Along with your selection you’ll also get preparation ideas, cooking hints and seasoning tips, maybe even a wine recommendation. Every visit is special because you learn something and the experience matches the quality of the protein. Prices by the way are in line with other grocery stores in the area.

Kevin Coupe of Morning News Beat had a similar experience in his neighborhood and made a video to share what happened:

Retail brand strategy guidance:

Gone are the days when competition is based solely on location, price and assortment. Retailers have an extraordinary opportunity to approach the customer relationship in a new way as educator, guide and coach.

Here’s what we know:

  1. While time remains a challenge, people are headed back into the kitchen where they can control and customize food preparation. They’re looking for ideas and timesaving advice.
  1. Food retail can be a temple to food experience or four-walled pantry. Experience now matters as much as the products themselves.
  1. Unique taste experiences and curated menu guidance are sought after and stores can step in to help make it happen.

Customer contact areas of food retail are an opportunity waiting to happen. Butcher shop, cheese shop, wine department, produce area, bakery, Deli – all are places where experience can match or even exceed the product quality.

Is it possible for supermarket staff to be trained beyond stocking and cashiering? Can there be a true love of food, so much so the shopper encounters a food-passionate employee in the aisles?

What is food about anyway? It’s a culinary adventure. Retailers who see themselves as facilitators and enablers of this journey have an opportunity to jump the perceptual barriers and engender a new kind of customer loyalty. A loyalty based on a personal retail experience enhanced by culinary guidance and customer service – going way beyond the product assortment.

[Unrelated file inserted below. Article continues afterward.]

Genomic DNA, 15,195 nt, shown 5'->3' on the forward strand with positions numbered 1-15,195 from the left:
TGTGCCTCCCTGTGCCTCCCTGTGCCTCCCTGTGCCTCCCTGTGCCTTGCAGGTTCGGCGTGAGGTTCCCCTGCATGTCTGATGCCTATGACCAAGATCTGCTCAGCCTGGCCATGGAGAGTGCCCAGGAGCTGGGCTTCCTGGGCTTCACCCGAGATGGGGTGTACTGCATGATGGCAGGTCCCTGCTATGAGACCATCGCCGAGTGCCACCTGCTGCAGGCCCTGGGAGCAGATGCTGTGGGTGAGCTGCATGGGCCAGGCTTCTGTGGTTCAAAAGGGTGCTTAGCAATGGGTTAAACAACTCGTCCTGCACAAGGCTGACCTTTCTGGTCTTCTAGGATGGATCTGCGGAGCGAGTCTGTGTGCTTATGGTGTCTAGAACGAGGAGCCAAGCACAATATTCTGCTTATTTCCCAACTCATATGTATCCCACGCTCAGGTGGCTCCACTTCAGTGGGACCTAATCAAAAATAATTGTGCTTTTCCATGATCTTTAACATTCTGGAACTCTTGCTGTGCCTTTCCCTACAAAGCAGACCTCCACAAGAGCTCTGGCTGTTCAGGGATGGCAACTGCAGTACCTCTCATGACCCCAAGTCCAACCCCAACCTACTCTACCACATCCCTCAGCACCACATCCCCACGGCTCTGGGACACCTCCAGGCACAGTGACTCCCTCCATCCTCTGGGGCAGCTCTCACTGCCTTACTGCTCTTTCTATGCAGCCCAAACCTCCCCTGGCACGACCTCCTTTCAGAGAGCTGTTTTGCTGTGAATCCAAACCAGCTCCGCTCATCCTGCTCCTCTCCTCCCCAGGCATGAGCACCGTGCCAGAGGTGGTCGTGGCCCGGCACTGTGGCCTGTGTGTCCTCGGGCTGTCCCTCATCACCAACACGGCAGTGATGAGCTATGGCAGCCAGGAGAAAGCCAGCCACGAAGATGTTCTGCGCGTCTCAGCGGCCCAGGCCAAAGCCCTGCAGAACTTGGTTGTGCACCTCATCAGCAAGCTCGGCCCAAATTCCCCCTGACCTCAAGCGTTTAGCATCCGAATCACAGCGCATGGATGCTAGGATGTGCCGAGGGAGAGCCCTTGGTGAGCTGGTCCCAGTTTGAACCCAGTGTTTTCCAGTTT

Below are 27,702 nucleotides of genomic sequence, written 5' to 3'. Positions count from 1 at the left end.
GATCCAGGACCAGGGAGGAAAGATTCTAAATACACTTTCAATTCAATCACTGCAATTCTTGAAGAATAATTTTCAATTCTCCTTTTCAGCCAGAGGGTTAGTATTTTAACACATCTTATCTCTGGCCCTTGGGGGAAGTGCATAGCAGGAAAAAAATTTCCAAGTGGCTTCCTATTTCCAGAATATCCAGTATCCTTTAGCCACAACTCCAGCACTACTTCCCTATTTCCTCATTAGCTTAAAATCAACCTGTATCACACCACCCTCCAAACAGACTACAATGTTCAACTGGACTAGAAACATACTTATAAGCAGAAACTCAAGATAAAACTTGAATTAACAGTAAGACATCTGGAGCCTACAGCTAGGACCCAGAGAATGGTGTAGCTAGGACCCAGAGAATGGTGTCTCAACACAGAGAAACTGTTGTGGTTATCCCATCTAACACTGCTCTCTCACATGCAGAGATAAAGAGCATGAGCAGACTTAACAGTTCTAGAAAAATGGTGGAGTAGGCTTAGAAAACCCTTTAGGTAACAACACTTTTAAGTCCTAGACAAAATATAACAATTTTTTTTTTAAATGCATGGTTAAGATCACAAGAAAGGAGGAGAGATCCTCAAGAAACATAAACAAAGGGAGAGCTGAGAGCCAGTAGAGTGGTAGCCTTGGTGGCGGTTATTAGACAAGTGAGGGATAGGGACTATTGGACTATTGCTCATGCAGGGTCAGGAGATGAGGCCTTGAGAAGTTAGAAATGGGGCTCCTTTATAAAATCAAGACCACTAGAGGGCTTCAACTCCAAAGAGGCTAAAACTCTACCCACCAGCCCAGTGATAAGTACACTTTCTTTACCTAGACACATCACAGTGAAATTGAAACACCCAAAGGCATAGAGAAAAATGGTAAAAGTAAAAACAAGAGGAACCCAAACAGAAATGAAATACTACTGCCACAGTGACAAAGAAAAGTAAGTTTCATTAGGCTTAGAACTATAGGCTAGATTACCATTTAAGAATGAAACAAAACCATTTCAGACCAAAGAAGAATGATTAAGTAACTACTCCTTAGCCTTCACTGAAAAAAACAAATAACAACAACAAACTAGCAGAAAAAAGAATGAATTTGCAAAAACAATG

With high staff turnover rates in most retail channels, how can you make the investment in training? It starts with a strategic mission and understanding about what kind of retail experience you’re trying to create.

So what’s the incentive to up your game? Commoditization is an insidious threat to every retail business, pushing in unrelenting fashion towards some combination of real estate gaming and price war as all things become more or less equal. The milquetoast middle is no place to be anymore.

We believe there is an enormous opportunity for food retail to insert moments of engagement into the store and in doing so, create a form of surprise and delight that transforms the emotional connection between the banner and customer.

Yes, training is required but the outcome and strengthening of the retail brand value proposition are well worth the investment. Not only in changing the paradigm of the shopping experience, but to begin creating the kind of work atmosphere that makes it more than a pay check for the employees.

What happened at Starbucks was an outcome of training and mission, which showed up in the passion, enthusiasm and knowledge of the counter associate and what he brought to an otherwise commodity type product.

The choice is here: become a coach, guide and resource, or remain a source of supply.

Looking for more food for thought? Subscribe to our blog.

Bob Wheatley is the CEO of Chicago-based Emergent, the healthy living agency. Emergent provides integrated brand strategy, communications and insight solutions to national food, beverage, home and lifestyle companies.  Emergent’s unique and proprietary transformation and growth focus helps organizations navigate, engage and leverage consumers’ desire for higher quality, healthier product or service experiences that mirror their desire for higher quality lifestyles. For more information, contact Bob@Emergent-Comm.com and follow on Twitter @BobWheatley.

Archives

Categories